Ever since about 1983 when I got my first Visa card, I continue to charge as many of my purchases as possible on credit. Everything from gas, groceries and monthly payments for services like my cable and home security monitoring are charged on credit. Despite my heavy usage, I have maintained the joy of never paying any interest fees at all on any of my credit cards.

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Here are some tips on how best to use your credit cards without falling into the trap of paying those nasty double-digit interest fees.

Do Not Treat Credit Cards as Your Funding Sources

Too many people treat their credit cards as funding sources for major purchases. Do not do this if you want to stay out of trouble. I use my credit cards as convenient financial instruments so I do not have to carry around much cash. In fact, I hate carrying cash, especially coins. When you buy things on credit, the purchases are clean and you will not get annoying coins back as change.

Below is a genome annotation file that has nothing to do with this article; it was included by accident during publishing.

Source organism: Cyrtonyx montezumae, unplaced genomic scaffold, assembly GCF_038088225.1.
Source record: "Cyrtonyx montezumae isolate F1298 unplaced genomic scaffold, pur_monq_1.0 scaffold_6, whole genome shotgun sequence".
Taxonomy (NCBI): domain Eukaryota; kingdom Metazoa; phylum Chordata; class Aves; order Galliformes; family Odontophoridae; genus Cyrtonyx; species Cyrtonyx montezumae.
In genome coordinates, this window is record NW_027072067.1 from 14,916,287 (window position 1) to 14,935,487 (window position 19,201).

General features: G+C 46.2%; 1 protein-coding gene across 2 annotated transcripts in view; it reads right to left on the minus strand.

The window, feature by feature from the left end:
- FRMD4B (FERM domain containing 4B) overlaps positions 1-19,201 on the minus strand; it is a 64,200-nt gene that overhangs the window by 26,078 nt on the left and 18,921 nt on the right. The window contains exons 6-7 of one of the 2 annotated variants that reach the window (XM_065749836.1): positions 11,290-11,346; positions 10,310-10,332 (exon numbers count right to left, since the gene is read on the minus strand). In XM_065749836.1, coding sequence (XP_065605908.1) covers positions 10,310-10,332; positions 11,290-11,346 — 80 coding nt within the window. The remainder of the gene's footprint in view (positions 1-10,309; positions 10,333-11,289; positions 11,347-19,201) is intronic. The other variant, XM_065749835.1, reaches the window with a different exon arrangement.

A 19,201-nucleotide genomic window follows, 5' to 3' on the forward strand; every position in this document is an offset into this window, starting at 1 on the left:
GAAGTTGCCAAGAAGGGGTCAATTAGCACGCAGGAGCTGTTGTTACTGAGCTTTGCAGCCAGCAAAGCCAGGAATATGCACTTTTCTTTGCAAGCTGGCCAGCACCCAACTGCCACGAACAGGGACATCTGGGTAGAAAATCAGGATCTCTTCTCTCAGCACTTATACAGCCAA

I do not rely on my Visa, MasterCard or American Express to fund any of my purchases, large or small. This brings me to my golden rule when it comes to whether I will pull out any of my credit cards either at a retail or online store.

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I never purchase anything with my credit cards if I do not have the actual cash on hand in my bank account.

If I really cannot pay for the item or service with cash that I already have at the bank, then I simply will not make the purchase. Remember, my credit cards are not used as funding sources. They are just convenient alternatives to actual cash in my pocket.

Make Sure to Always Pay Off Balances in Full Each Month

The next very important part of my overall strategy is to make absolutely sure that I pay the balances in full each and every month no matter how large they are. This should never be a problem if the cash has been budgeted for my purchases and secured in the bank. I have always paid my full balances each month ever since my very first credit card and this is why I never pay interest charges.